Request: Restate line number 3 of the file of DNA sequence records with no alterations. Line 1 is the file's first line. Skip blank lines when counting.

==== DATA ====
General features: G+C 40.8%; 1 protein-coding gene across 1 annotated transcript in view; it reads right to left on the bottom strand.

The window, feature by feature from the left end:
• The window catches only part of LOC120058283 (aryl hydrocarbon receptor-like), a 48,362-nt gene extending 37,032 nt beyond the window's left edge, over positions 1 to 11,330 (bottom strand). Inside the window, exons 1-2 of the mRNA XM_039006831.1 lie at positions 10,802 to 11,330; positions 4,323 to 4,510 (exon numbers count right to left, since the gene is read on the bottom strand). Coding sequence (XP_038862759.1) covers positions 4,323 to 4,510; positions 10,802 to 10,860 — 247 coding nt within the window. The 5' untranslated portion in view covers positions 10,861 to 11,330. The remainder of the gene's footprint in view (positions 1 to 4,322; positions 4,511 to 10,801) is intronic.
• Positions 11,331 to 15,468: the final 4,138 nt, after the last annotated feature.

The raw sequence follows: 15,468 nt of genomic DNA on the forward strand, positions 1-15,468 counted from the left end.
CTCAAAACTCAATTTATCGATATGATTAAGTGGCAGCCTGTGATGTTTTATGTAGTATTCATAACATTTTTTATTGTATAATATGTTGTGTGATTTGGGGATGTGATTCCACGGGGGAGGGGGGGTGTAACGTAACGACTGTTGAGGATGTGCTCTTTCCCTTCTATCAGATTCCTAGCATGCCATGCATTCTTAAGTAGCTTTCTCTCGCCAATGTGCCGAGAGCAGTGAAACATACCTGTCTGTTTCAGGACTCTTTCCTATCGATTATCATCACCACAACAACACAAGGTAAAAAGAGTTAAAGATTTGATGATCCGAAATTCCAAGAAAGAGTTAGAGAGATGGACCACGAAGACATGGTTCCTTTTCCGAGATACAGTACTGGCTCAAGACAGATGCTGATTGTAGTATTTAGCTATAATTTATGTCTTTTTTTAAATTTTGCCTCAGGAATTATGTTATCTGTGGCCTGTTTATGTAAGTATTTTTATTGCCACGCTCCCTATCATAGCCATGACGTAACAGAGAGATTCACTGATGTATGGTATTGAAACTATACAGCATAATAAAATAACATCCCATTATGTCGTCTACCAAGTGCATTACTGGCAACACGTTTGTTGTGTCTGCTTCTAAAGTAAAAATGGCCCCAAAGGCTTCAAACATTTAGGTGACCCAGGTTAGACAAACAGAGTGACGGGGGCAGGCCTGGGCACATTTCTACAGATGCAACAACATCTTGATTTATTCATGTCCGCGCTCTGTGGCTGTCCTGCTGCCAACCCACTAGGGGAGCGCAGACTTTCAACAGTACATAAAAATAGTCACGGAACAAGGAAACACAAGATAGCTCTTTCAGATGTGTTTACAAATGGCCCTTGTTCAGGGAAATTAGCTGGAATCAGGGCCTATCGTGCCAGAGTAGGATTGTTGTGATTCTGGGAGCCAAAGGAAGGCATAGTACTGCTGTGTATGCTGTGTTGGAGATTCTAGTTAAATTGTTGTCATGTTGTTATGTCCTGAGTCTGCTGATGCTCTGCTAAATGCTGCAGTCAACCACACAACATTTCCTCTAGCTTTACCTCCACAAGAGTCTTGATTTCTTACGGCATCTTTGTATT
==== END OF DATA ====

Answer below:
• The window catches only part of LOC120058283 (aryl hydrocarbon receptor-like), a 48,362-nt gene extending 37,032 nt beyond the window's left edge, over positions 1 to 11,330 (bottom strand). Inside the window, exons 1-2 of the mRNA XM_039006831.1 lie at positions 10,802 to 11,330; positions 4,323 to 4,510 (exon numbers count right to left, since the gene is read on the bottom strand). Coding sequence (XP_038862759.1) covers positions 4,323 to 4,510; positions 10,802 to 10,860 — 247 coding nt within the window. The 5' untranslated portion in view covers positions 10,861 to 11,330. The remainder of the gene's footprint in view (positions 1 to 4,322; positions 4,511 to 10,801) is intronic.